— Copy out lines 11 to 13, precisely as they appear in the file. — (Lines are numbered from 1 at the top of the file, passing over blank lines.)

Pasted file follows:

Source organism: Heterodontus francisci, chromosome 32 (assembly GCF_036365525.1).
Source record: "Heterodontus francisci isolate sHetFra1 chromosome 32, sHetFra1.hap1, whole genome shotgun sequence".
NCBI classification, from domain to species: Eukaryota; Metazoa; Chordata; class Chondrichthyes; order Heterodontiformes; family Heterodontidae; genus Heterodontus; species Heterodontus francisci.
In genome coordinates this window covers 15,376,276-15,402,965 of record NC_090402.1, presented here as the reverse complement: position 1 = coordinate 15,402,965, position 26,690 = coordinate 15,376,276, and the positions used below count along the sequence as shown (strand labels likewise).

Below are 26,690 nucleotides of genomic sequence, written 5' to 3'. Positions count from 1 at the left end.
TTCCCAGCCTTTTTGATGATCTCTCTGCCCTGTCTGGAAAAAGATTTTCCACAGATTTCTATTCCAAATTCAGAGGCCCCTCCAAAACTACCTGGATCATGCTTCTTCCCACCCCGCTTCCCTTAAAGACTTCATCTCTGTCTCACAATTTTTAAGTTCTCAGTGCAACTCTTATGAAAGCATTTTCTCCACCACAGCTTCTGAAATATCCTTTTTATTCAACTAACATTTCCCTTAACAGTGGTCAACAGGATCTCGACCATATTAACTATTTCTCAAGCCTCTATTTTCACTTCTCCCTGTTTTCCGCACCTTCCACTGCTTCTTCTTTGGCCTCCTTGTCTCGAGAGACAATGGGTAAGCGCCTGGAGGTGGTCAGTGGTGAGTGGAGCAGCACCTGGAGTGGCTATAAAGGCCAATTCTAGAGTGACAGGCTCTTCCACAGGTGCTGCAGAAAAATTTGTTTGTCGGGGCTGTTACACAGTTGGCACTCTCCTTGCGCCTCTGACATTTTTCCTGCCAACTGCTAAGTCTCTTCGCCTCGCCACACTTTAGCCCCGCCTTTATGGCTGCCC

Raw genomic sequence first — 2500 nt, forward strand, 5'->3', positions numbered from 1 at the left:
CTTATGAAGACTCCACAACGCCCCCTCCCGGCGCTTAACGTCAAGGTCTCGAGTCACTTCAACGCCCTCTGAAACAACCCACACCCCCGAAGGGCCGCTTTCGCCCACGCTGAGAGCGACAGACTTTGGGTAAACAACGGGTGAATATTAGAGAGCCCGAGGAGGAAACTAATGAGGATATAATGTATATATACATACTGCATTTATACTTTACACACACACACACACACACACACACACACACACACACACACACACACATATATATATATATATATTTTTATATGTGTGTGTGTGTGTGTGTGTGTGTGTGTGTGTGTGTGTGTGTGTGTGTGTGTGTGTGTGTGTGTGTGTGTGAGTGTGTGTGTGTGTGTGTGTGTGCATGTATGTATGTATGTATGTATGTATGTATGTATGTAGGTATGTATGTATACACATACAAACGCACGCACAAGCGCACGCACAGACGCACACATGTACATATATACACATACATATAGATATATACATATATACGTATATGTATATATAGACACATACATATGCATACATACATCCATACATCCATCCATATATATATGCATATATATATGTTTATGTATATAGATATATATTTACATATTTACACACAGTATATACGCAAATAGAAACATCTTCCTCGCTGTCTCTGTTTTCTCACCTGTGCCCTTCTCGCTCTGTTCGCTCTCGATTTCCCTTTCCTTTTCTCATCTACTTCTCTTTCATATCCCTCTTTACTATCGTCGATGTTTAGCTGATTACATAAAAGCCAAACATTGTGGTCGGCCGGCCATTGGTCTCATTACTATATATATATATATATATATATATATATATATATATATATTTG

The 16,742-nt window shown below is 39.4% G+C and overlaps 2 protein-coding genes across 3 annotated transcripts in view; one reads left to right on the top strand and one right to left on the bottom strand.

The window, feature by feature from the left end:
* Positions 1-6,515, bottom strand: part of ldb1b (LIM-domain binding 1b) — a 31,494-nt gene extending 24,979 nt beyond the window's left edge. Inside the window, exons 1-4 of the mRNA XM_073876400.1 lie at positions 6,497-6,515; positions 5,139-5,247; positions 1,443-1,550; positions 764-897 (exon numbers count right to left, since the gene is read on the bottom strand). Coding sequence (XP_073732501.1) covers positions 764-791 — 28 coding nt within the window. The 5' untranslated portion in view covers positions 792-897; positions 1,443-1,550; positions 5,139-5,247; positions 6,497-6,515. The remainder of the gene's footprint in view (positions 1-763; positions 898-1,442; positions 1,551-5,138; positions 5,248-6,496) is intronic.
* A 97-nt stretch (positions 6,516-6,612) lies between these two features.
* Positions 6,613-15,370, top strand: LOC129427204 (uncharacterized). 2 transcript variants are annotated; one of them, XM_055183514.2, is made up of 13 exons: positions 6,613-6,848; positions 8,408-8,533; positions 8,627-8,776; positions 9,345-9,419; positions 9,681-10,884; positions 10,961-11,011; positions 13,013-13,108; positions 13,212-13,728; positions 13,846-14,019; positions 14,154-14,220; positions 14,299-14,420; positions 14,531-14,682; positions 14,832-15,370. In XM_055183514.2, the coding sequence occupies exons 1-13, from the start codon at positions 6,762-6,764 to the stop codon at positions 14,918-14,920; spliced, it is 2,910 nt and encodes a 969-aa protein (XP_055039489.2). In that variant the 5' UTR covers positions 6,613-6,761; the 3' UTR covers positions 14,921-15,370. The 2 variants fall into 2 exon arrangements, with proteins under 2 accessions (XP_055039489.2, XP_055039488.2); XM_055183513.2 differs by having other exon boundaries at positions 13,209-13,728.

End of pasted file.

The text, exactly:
* Positions 1-6,515, bottom strand: part of ldb1b (LIM-domain binding 1b) — a 31,494-nt gene extending 24,979 nt beyond the window's left edge. Inside the window, exons 1-4 of the mRNA XM_073876400.1 lie at positions 6,497-6,515; positions 5,139-5,247; positions 1,443-1,550; positions 764-897 (exon numbers count right to left, since the gene is read on the bottom strand). Coding sequence (XP_073732501.1) covers positions 764-791 — 28 coding nt within the window. The 5' untranslated portion in view covers positions 792-897; positions 1,443-1,550; positions 5,139-5,247; positions 6,497-6,515. The remainder of the gene's footprint in view (positions 1-763; positions 898-1,442; positions 1,551-5,138; positions 5,248-6,496) is intronic.
* A 97-nt stretch (positions 6,516-6,612) lies between these two features.
* Positions 6,613-15,370, top strand: LOC129427204 (uncharacterized). 2 transcript variants are annotated; one of them, XM_055183514.2, is made up of 13 exons: positions 6,613-6,848; positions 8,408-8,533; positions 8,627-8,776; positions 9,345-9,419; positions 9,681-10,884; positions 10,961-11,011; positions 13,013-13,108; positions 13,212-13,728; positions 13,846-14,019; positions 14,154-14,220; positions 14,299-14,420; positions 14,531-14,682; positions 14,832-15,370. In XM_055183514.2, the coding sequence occupies exons 1-13, from the start codon at positions 6,762-6,764 to the stop codon at positions 14,918-14,920; spliced, it is 2,910 nt and encodes a 969-aa protein (XP_055039489.2). In that variant the 5' UTR covers positions 6,613-6,761; the 3' UTR covers positions 14,921-15,370. The 2 variants fall into 2 exon arrangements, with proteins under 2 accessions (XP_055039489.2, XP_055039488.2); XM_055183513.2 differs by having other exon boundaries at positions 13,209-13,728.